Automatic Organ Donation Has Saved Dozens Of Lives, Assembly To Be Told

Automatic Organ Donation Has Saved Dozens Of Lives, Assembly To Be Told

A landmark change to the way organs are donated has saved dozens of lives, Wales' health minister will tell Assembly Members later today.

Last year, Wales became the first part of the UK where people automatically become donors after their death unless they object beforehand.

The move - from an “opt in” to an “opt out” system - was criticised by some religious groups.

However, six months on from the law coming into effect, Welsh Government officials say new figures prove the policy has been a life saver.

According to statistics, 60 organs were transplanted between December 1 last year and May 1, 2016 - with 32 coming from people whose “consent had been deemed”.

This compares with 23 donations in the same period for 2014-15.

Vaughan Gething, Cabinet Secretary for Health, Well-being and Sport, is to address fellow AMs about the scheme in the Senedd later today.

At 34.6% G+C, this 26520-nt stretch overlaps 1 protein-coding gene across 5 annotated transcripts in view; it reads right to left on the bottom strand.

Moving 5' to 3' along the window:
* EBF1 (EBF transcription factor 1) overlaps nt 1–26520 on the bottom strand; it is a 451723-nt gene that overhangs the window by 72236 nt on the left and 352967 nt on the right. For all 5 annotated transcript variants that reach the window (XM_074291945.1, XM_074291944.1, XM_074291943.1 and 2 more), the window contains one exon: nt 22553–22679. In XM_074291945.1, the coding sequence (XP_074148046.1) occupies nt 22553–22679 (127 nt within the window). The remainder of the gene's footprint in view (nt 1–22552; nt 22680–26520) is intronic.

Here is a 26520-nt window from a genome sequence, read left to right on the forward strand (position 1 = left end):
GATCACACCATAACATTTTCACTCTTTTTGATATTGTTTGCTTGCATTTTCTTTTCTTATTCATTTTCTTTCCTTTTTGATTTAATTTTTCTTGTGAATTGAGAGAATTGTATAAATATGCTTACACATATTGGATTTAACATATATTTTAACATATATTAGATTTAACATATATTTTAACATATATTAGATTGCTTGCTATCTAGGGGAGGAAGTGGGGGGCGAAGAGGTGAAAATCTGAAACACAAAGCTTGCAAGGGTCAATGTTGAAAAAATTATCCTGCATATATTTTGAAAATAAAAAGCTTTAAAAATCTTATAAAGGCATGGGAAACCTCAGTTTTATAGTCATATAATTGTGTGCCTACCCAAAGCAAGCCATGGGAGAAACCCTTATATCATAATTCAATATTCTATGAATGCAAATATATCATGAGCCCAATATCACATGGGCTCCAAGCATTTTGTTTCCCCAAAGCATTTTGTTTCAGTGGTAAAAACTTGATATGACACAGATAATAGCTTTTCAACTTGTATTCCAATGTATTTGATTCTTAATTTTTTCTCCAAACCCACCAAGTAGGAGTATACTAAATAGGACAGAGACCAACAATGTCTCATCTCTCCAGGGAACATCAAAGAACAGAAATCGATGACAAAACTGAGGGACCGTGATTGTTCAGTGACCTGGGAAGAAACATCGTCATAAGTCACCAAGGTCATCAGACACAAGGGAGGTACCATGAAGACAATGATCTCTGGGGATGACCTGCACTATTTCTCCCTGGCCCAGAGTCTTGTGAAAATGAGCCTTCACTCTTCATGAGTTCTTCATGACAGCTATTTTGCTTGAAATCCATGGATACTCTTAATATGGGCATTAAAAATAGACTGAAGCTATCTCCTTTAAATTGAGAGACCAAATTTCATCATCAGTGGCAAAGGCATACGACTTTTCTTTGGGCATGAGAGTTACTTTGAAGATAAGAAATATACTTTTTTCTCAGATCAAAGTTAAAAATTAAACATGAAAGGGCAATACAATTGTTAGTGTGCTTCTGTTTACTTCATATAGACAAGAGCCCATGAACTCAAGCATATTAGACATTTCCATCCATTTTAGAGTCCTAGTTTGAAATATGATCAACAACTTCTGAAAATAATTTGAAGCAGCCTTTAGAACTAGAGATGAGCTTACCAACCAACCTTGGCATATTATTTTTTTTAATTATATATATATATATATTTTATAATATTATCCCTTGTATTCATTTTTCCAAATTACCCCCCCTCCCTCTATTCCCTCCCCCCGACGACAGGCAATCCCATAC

He is expected to say: “I am extremely proud that Wales now leads the way by being the first nation in the UK to move to a soft opt-out system of consent. I fully expect that the new system will create a step change in consent for organ donation in Wales. The early indications are that this certainly is the case.

“This law was introduced to address the chronic shortage of organs for transplant which we face in Wales. I am sure we have all heard heart-breaking stories about those on organ waiting lists.”

Under the new system, those over 18 become potential donors either by registering their decision to opt in or by doing nothing at all.

It applies to adults who have lived in the country for more than 12 months and organs available are the same as the "opt-in" method - including kidneys, heart, liver, lungs and pancreas.

According to the figures, 1,000 people in the UK die every year while waiting for a transplant.

Among those who welcomed the law's launch last year was the British Heart Foundation (BHF).

Speaking in December, BHF chief executive Simon Gillespie said: “We campaigned strongly in Wales to introduce soft opt-out and now it’s time for the rest of the UK to follow their lead.”

However, clerics from several faith groups - including Christians, Jews and Muslims - signed an open letter expressing their unease about the plan.

And The Archbishop of Wales, Dr Barry Morgan, also expressed fears the scheme could turn "volunteers into conscripts".


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